Losing the NFC RFID card or the mobile phone will be the same as handing the finder all of the information stored on the phone. Mobile phones protected by a PIN code will act as a single authenticating issue. To defeat the lost property threat the owner of the device will need extended security that includes more than one independent authentication method.

There are apps being developed to make payments such as Google Wallet. Google Wallet is a mobile payment system that allows users to store credit cards, loyalty cards and gift cards on their mobile phone. Just tap your phone on any PayPass terminal when checking out. The Google Wallet can be locked to keep your information safe.

All NFC-enabled smart phones contain an embedded chipset or SIM card that's unique to every phone. There's also a Trusted Services Manager that issues an encrypted digital key that's unique to each transaction, which only the wireless carrier knows. The TSM sits between the wireless carriers and the card issuer, providing three layers of backend security. In addition, a user needs to enter his/her unique password to authorize the transaction.

One company with advancements in NFC technology is Kovio (www.kovio.com). Based on breakthroughs in nanotechnology and molecular synthesis, Kovio has developed high-performance silicon, dopant, metal, and insulator inks that are the electronic equivalents of color inks in graphics printing. By combining these proprietary functional inks with printing technologies, Kovio manufactures low-power, high-performance semiconductor devices and integrated circuits over thin, flexible, lightweight, and large area substrates. Kovio has leveraged this revolutionary platform to develop low-cost RF Barcodes and other products that are compatible with existing and emerging standards in NFC markets.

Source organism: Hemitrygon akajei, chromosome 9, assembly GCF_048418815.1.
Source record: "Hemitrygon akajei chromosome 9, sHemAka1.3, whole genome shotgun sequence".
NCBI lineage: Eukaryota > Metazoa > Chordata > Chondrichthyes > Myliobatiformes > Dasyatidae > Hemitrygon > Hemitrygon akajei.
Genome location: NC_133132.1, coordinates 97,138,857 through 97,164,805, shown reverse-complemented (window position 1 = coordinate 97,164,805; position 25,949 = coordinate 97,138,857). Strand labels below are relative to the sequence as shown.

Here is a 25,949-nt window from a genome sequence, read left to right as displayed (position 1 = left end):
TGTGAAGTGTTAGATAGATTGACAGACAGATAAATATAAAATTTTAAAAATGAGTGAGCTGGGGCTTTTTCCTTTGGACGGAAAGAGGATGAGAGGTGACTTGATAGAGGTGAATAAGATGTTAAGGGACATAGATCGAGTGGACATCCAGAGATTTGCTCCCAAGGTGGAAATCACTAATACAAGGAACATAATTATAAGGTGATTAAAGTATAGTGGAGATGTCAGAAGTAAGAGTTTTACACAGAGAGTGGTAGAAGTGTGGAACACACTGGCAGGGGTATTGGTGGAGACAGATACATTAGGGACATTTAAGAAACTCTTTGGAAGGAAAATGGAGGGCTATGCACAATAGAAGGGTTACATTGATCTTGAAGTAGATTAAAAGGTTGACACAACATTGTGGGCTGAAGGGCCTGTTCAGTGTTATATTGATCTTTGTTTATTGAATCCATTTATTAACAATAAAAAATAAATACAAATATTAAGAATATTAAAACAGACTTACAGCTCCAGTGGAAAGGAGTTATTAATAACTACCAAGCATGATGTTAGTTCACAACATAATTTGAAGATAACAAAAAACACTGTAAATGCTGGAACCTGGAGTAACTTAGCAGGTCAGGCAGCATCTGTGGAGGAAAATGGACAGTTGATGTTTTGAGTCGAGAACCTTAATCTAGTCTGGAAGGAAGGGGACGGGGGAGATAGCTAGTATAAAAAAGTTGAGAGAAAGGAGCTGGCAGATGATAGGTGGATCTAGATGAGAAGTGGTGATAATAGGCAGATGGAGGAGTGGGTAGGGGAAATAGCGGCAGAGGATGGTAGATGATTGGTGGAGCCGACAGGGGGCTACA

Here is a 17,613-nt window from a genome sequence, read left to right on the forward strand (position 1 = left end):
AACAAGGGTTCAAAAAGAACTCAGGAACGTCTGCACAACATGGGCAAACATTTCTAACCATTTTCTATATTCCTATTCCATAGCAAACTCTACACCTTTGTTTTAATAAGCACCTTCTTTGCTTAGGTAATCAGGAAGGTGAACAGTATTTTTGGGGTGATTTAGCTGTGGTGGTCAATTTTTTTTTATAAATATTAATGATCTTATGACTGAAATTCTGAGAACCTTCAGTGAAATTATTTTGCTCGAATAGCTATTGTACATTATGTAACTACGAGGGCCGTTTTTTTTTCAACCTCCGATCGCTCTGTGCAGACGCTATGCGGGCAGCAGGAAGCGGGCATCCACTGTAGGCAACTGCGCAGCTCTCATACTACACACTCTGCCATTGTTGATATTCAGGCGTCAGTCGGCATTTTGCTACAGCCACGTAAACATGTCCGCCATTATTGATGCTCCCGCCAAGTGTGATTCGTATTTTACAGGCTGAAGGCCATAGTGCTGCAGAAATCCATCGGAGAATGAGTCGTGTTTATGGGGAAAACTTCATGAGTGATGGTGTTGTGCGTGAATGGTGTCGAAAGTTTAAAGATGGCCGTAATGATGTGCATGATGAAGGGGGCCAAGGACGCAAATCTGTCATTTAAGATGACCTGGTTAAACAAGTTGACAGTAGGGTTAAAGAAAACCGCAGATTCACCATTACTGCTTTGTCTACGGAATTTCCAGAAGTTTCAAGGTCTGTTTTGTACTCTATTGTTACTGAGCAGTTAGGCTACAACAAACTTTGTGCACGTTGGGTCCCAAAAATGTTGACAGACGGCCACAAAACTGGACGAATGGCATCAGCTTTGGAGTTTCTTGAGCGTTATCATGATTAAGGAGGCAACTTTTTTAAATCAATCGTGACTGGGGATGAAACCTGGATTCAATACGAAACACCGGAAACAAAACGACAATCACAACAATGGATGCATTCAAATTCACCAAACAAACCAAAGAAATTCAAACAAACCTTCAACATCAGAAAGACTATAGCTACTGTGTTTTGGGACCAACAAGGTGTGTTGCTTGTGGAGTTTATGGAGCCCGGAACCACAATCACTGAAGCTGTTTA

SK Telecom has announced that it developed the world's first USIM card equipped with an NFC chip, and it's being called "NFC on USIM". If you aren't familiar with USIM cards, they basically look and act like a traditional SIM card that your GSM mobile carrier supports in mobile phones. SK Telecom's new USIM card allows a non-NFC smart phone to become an NFC-enabled if it has the right software. The problem with most smart phones today is that they do not have NFC chips built into them, so they can't interact with NFC tags.

Stanford researchers are working on a photo display application that enables photos stored on an NFC phone to be displayed on a TV by simply touching the phone to the TV's remote control.